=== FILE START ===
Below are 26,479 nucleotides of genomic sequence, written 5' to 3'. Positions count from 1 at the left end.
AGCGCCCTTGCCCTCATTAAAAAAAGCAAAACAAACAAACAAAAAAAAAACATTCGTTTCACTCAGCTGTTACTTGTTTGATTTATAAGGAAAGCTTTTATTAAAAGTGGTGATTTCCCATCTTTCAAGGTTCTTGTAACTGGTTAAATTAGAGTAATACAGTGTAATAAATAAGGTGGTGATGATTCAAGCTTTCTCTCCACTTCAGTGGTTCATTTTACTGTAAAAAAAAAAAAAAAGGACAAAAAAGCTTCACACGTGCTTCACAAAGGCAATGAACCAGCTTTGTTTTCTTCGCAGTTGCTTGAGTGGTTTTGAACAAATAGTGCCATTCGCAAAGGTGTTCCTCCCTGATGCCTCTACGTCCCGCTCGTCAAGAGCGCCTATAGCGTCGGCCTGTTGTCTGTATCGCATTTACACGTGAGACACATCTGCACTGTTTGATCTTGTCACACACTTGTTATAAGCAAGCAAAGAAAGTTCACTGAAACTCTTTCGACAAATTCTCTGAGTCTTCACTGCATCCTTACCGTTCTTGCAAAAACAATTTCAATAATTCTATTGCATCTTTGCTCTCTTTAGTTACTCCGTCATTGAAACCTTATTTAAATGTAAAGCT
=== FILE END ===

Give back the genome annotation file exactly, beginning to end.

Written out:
Below are 26,479 nucleotides of genomic sequence, written 5' to 3'. Positions count from 1 at the left end.
AGCGCCCTTGCCCTCATTAAAAAAAGCAAAACAAACAAACAAAAAAAAAACATTCGTTTCACTCAGCTGTTACTTGTTTGATTTATAAGGAAAGCTTTTATTAAAAGTGGTGATTTCCCATCTTTCAAGGTTCTTGTAACTGGTTAAATTAGAGTAATACAGTGTAATAAATAAGGTGGTGATGATTCAAGCTTTCTCTCCACTTCAGTGGTTCATTTTACTGTAAAAAAAAAAAAAAAGGACAAAAAAGCTTCACACGTGCTTCACAAAGGCAATGAACCAGCTTTGTTTTCTTCGCAGTTGCTTGAGTGGTTTTGAACAAATAGTGCCATTCGCAAAGGTGTTCCTCCCTGATGCCTCTACGTCCCGCTCGTCAAGAGCGCCTATAGCGTCGGCCTGTTGTCTGTATCGCATTTACACGTGAGACACATCTGCACTGTTTGATCTTGTCACACACTTGTTATAAGCAAGCAAAGAAAGTTCACTGAAACTCTTTCGACAAATTCTCTGAGTCTTCACTGCATCCTTACCGTTCTTGCAAAAACAATTTCAATAATTCTATTGCATCTTTGCTCTCTTTAGTTACTCCGTCATTGAAACCTTATTTAAATGTAAAGCT